"Writers aren't exactly people ... they're a whole lot of people trying to be one person." In Dennis Must's third story collection, Going Dark, the narrators mirror F. Scott Fitzgerald's observation by drawing the reader into their dissimilar yarns, earthy or exalted, practical or fanciful. An aging actor looks back on his life, but whose life does he recall? A couple finds a novel way to spice up their marriage, but then the fantasy takes on a life of its own .... Middle-aged men struggle to cope with distracted wives and terminal loneliness. They look back on hapless childhoods to come to terms with what drove their parents or siblings to suicide, infidelity, or madness. Post World War II Midwest is the predominant setting, and Must's poetic gift captures its moods, textures and odors and gives it form and substance in vivid colors and dramatic shades of gray. Their author has been variously compared to Franz Kafka, Flannery O'Connor, Nathaniel West, and Nathanial Hawthorne.
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About the Author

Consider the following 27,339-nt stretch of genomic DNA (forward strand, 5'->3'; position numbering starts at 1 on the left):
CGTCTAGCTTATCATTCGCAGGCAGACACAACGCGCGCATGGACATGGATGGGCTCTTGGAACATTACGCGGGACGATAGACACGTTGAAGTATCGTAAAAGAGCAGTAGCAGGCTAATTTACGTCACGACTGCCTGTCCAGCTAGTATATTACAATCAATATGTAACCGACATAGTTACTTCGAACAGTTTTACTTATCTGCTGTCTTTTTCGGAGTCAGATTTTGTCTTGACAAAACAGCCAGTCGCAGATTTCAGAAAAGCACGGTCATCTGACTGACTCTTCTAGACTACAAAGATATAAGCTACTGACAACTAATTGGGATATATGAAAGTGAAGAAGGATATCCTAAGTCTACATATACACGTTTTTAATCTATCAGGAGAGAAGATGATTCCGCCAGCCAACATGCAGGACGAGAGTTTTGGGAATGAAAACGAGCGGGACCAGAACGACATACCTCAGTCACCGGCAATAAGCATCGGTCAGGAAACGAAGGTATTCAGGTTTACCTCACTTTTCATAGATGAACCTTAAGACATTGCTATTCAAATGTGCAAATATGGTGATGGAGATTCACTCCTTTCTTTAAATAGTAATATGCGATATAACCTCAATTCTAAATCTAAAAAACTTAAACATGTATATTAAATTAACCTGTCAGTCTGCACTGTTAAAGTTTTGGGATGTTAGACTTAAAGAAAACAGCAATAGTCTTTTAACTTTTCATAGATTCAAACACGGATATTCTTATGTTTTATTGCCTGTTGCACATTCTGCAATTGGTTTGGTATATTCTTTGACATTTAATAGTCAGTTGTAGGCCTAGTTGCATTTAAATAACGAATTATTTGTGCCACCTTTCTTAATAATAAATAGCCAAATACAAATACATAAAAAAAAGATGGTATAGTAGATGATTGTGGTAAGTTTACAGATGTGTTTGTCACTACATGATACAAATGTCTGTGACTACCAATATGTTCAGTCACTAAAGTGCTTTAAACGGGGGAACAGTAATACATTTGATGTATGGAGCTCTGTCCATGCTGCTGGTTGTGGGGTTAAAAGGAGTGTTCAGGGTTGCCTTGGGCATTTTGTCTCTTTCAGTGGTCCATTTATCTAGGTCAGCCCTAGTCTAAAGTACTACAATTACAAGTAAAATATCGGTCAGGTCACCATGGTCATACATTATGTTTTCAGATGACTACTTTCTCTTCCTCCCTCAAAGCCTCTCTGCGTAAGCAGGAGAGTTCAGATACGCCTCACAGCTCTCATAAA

Dennis Must is the author of two other short story collections: Oh, Don’t Ask Why, Red Hen Press (2007), and Banjo Grease, Creative Arts Book Company, Berkeley, CA (2000). His first novel, The World’s Smallest Bible, was published by Red Hen Press in March of 2014. His second novel, Hush Now, Don't Explain, was published by Coffeetown Press in October of 2014. His plays have been performed Off Off Broadway, and his fiction has appeared in numerous anthologies and literary reviews. Born and raised in New Castle, Pennsylvania—then a thriving mill town—Dennis graduated in 1956 from Washington & Jefferson College, Washington, Pennsylvania. Following two years at Princeton Theological Seminary, he decided against entering the clergy to attend the playwright’s workshop at the University of Iowa, Iowa City. Thereafter he taught at various locations in Pittsburgh and then in New York City, while writing, directing and co-producing his own plays with an artist collaborator, the late John Hawkins. Nightmoths, their final production, opened at Westbeth Theatre, Bank Street, Greenwich Village, 1974. After residing briefly in Maine, he and his wife, Aviva, finally settled in Boston in 1978—she to pursue her doctorate and he to seek permanent employment to support a new and growing family. There he co-founded a successful commercial real estate firm, Corporate Space, Inc., where he served as Executive Vice President for over a decade. When the financial downturn occurred in the banking and real estate industry in 1990, the company closed its doors. In addition to writing, teaching, and selling real estate, Dennis Must has been a cabinetmaker, short-order cook, lightning rod installer, florist, bartender, bellhop, and a general laborer in a glass factory, steel mill, on highway construction, and on the Baltimore & Ohio Railroad. Visit him online at www.dennismust.com.